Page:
Measuring Current Assets

The relative size of current assets differ significantly across companies in different industries.  Current assets as a percentage of total assets varies from industry to industry.  Current assets vary from an average of 32 percent in the telephone communications industry to to over 80% for certain retailers and security brokers.  For example, the current assets of MCI, a member of the telephone communications industry, are only 29% of total assets, while the ratio of current to total assets for Merrill Lynch, a security broker, is approximately 80 percent.  Why do these vary?  When you learn how to become a CPA, taking into account inventory on-hand and interpreting how the inventory is measured is an important requirement.

These variations are large because each company’s operations are very different.  Retailers carry large amounts of inventory and receivables, especially if they provide their own credit cards (e.g., J.C. Penny).  Security brokers (e.g., Salomon Brothers) hold large amounts of cash and receivables and invest highly in short-term securities, while automobile manufacturers (e.g., General Motors) carry significant inventories.  On the other hand, the primary investment for eating places (e.g., McDonald’s) and telephone communications companies (e.g., AT&T) is in property, plant and equipment.  So…..accounting for and managing current assets, while important for all industries, is especially important for retailers, financial services, and certain manufacturers.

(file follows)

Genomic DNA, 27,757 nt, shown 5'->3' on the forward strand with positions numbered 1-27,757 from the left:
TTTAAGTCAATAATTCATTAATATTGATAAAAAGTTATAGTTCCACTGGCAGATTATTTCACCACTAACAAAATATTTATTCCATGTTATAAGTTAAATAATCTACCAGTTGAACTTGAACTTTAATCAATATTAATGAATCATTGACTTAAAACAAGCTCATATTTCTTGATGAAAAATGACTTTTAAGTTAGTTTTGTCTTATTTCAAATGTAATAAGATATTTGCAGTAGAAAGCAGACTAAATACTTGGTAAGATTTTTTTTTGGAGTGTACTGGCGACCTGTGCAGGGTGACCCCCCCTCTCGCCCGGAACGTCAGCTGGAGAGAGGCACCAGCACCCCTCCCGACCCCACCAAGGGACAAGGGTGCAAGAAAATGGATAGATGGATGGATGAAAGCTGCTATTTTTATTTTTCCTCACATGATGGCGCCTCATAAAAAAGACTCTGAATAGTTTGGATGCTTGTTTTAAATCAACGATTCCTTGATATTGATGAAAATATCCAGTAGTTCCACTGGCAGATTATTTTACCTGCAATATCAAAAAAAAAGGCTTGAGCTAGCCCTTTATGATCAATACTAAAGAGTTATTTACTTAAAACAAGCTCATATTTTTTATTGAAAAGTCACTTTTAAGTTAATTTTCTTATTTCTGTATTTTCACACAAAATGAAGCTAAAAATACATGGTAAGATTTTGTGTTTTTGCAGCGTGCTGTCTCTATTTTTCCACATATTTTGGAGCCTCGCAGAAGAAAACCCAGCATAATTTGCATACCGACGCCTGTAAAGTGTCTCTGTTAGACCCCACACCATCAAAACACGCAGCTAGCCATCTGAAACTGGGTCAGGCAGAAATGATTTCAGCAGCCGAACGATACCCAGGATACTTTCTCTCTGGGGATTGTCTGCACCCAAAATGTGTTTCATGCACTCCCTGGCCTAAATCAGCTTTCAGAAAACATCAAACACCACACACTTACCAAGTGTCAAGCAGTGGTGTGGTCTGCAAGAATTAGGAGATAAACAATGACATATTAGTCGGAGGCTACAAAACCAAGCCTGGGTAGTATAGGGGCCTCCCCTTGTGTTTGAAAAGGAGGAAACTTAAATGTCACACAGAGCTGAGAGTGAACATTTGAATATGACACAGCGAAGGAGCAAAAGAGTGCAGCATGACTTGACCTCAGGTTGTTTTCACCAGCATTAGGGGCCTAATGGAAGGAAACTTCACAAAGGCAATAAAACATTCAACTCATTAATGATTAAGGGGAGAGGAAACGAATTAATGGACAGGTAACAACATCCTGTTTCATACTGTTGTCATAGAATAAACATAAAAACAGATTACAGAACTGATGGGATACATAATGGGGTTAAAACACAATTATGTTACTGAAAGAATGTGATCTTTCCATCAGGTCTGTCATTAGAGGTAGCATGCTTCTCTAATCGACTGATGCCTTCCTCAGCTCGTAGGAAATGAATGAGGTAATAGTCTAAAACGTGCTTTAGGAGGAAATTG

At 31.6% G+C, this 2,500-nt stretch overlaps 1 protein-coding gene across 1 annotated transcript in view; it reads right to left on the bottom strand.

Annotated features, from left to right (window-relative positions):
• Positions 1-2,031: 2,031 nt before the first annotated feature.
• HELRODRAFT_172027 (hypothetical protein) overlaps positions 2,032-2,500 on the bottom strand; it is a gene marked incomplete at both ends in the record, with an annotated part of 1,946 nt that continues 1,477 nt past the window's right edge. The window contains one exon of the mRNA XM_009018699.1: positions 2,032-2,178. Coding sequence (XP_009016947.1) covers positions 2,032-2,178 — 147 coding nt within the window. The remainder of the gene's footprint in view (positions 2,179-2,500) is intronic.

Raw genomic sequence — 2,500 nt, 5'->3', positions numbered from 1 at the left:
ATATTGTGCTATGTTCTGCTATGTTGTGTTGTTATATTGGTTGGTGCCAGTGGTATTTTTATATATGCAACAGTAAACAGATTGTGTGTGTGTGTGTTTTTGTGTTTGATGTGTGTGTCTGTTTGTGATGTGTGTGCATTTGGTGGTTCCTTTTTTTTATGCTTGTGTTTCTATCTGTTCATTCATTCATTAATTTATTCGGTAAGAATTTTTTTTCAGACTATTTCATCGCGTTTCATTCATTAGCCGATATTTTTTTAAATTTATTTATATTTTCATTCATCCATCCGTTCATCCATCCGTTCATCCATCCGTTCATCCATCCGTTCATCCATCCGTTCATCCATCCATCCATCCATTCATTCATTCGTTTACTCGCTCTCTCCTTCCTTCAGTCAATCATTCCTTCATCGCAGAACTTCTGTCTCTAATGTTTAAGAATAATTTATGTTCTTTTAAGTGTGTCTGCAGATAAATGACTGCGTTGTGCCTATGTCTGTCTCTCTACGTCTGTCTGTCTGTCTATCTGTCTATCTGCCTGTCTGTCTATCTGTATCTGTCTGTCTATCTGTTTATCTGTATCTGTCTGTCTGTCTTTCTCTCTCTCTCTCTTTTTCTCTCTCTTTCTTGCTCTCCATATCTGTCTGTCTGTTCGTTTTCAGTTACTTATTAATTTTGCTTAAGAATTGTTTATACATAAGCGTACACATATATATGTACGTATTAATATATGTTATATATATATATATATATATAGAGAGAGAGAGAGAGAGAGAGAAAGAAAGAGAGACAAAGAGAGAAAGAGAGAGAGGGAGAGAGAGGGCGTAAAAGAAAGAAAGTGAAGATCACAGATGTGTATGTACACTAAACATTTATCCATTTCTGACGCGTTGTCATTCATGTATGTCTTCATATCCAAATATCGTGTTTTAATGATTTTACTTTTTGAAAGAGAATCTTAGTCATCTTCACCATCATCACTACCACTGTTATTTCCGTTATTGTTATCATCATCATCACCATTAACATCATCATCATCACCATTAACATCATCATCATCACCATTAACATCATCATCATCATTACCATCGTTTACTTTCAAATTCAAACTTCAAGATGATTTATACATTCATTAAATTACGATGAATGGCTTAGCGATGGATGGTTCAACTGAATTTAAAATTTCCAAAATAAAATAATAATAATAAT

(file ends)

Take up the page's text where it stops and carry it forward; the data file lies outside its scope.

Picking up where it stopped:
The distinction between current and noncurrent assets is useful because it provides an easy-to-determine, low-cost measure of a company’s ability to produce cash in the short-term.  Current assets are often compared to current liabilities (the liabilities expected to require cash payments withing the same time period as current assets) as an indicator of a company’s solvency position.  Reasoning that current liabilities are a measure of short term cash outflows, these comparisons appear to be logical.  Three such comparisons are working capital and two solvency ratios, the current ratio and the quick ratio.  Working capital is defined as current assets less current liabilities; the current ratio is equal to current assets divided by current liabilities; and the quick ratio divides cash plus short-term investments plus short-term receivables by current liabilities.